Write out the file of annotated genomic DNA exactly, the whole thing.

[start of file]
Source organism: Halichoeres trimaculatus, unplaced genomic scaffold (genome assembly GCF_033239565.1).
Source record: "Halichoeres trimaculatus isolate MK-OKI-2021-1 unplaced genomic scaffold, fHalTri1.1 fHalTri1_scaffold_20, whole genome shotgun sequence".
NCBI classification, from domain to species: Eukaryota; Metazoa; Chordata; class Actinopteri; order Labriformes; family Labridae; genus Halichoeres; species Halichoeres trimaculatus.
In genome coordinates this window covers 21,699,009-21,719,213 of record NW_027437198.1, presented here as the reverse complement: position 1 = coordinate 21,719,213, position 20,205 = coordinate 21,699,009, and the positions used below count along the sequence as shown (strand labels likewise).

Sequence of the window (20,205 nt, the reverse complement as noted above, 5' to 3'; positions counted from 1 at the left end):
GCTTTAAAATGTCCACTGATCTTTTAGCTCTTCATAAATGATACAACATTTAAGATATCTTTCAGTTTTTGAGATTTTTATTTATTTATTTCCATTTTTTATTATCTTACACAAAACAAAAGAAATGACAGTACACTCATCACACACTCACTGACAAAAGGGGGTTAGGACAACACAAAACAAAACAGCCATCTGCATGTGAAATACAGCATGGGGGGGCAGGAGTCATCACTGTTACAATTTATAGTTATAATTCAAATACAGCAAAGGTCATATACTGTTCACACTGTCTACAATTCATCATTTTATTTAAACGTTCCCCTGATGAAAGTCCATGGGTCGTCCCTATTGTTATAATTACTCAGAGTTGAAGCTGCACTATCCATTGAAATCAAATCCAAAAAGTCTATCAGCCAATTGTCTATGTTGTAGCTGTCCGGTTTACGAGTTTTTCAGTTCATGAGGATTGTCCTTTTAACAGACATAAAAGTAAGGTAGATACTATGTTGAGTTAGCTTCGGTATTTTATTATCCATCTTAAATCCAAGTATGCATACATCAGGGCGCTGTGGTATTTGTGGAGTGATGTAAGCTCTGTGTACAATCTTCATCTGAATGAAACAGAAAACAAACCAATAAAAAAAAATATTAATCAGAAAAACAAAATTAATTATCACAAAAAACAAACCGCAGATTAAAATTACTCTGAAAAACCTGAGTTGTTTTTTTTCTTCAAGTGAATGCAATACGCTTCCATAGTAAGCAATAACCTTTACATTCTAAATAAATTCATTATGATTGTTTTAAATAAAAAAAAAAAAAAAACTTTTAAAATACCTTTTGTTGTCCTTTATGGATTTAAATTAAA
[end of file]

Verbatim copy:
Source organism: Halichoeres trimaculatus, unplaced genomic scaffold (genome assembly GCF_033239565.1).
Source record: "Halichoeres trimaculatus isolate MK-OKI-2021-1 unplaced genomic scaffold, fHalTri1.1 fHalTri1_scaffold_20, whole genome shotgun sequence".
NCBI classification, from domain to species: Eukaryota; Metazoa; Chordata; class Actinopteri; order Labriformes; family Labridae; genus Halichoeres; species Halichoeres trimaculatus.
In genome coordinates this window covers 21,699,009-21,719,213 of record NW_027437198.1, presented here as the reverse complement: position 1 = coordinate 21,719,213, position 20,205 = coordinate 21,699,009, and the positions used below count along the sequence as shown (strand labels likewise).

Sequence of the window (20,205 nt, the reverse complement as noted above, 5' to 3'; positions counted from 1 at the left end):
GCTTTAAAATGTCCACTGATCTTTTAGCTCTTCATAAATGATACAACATTTAAGATATCTTTCAGTTTTTGAGATTTTTATTTATTTATTTCCATTTTTTATTATCTTACACAAAACAAAAGAAATGACAGTACACTCATCACACACTCACTGACAAAAGGGGGTTAGGACAACACAAAACAAAACAGCCATCTGCATGTGAAATACAGCATGGGGGGGCAGGAGTCATCACTGTTACAATTTATAGTTATAATTCAAATACAGCAAAGGTCATATACTGTTCACACTGTCTACAATTCATCATTTTATTTAAACGTTCCCCTGATGAAAGTCCATGGGTCGTCCCTATTGTTATAATTACTCAGAGTTGAAGCTGCACTATCCATTGAAATCAAATCCAAAAAGTCTATCAGCCAATTGTCTATGTTGTAGCTGTCCGGTTTACGAGTTTTTCAGTTCATGAGGATTGTCCTTTTAACAGACATAAAAGTAAGGTAGATACTATGTTGAGTTAGCTTCGGTATTTTATTATCCATCTTAAATCCAAGTATGCATACATCAGGGCGCTGTGGTATTTGTGGAGTGATGTAAGCTCTGTGTACAATCTTCATCTGAATGAAACAGAAAACAAACCAATAAAAAAAAATATTAATCAGAAAAACAAAATTAATTATCACAAAAAACAAACCGCAGATTAAAATTACTCTGAAAAACCTGAGTTGTTTTTTTTCTTCAAGTGAATGCAATACGCTTCCATAGTAAGCAATAACCTTTACATTCTAAATAAATTCATTATGATTGTTTTAAATAAAAAAAAAAAAAAAACTTTTAAAATACCTTTTGTTGTCCTTTATGGATTTAAATTAAA